Nicaragua, socialism and Sandanistas
adaitsma at mail.trincoll.edu
Fri Jul 7 13:17:35 MDT 1995
>The Sandinistas, like the ANC is today, were a heterogeneous organization
>with many different factions and political perspectives. Ortega, in my
>view, was a centrist who attempted to accommodate the different factions
>of his own party.
It is true that the Terceristas, Ortega's faction of the FSLN, were the most
heterodox ideologically of the three tendencies within Sandinismo. I
wouldn't exactly call Ortega a centrist, though.
>It is true that many Sandanista forces favored socialism (especially
>those forces who were aligned with Castroism). But, the Nicaraguan
>government, under Sandanista leadership, never argued that they wanted to
>build socialism in Nicaragua. The Nicaraguan government under Ortega et.
>al. consistently said that they were in favor of maintaining a market
>economy but with significant reforms and nondependent development. Their
>economic vision and policies could be described as left Keynesian and
I really don't know if I agree with this Jerry. First, Castro consistently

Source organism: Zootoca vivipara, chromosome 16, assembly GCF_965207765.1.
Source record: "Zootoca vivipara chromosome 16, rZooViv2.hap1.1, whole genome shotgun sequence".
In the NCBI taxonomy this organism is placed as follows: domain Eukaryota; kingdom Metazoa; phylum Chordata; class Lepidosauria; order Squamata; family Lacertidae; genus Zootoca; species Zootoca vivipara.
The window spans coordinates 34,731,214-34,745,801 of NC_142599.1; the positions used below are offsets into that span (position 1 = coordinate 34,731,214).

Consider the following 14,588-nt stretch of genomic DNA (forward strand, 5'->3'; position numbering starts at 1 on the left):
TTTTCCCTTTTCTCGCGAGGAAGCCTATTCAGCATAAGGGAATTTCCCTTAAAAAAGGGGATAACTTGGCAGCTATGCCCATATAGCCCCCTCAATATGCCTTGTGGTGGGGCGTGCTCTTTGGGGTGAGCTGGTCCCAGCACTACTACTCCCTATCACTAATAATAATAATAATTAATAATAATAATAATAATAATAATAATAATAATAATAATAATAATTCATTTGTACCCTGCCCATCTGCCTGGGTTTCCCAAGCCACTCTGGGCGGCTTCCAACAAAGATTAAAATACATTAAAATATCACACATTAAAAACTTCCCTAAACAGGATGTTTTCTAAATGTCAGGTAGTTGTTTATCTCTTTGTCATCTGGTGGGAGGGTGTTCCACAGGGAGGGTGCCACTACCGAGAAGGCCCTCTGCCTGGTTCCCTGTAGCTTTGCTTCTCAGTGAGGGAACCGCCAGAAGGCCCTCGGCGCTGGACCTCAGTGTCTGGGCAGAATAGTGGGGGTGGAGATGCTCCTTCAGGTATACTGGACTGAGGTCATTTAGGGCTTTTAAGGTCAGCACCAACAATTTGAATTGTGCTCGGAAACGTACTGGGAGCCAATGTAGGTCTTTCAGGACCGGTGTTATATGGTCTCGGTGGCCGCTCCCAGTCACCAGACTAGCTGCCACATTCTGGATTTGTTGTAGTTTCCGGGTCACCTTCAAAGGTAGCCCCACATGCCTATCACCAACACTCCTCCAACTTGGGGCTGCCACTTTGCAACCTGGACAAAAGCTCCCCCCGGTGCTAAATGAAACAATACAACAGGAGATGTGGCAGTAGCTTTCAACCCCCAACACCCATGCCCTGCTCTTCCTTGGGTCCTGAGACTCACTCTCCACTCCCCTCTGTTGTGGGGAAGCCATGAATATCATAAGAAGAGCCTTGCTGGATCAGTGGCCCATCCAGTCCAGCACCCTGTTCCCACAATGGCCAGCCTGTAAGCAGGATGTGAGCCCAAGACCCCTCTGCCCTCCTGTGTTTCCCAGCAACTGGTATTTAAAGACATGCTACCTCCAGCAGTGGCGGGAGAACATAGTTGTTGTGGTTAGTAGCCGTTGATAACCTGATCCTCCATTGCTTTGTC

pushed the FSLN to take a moderate line--go slow on transition to socialism
and work for good relations with the US. Given this historical role, I
wouldn't want to identify the more radical forces in Nicaragua with "Castroism."
Second, I think you're selling the Sandinista economic program a little
short. It's true that their objective from the beginning was to maintain a
market economy, but at least until the mid-80s their vision of this was
significantly greater than left-Keynesian. The way I understand it, the
FSLN strategy for a transition to socialism was similar to that of the UP in
Chile--leave the market economy in place, but seize control over the
"commanding heights" of the economy. The Chileans tried to do this by
identifying and expropriating strategic industries--especially copper, but
other basic industries as well. In Nicaragua, the FSLN's first act was to
expropriate all of Somoza's economic holdings, thereby giving themselves
immediate control over about 40% of the country's productive potential. The
strategy failed; due in no small part to the ongoing war with the US, the
Nicaraguan economy collapsed by about 1985. After that time, the
Sandinistas adopted increasingly orthodox economic programs, and even began
privatizing the state industries they had accumulated up to that point.
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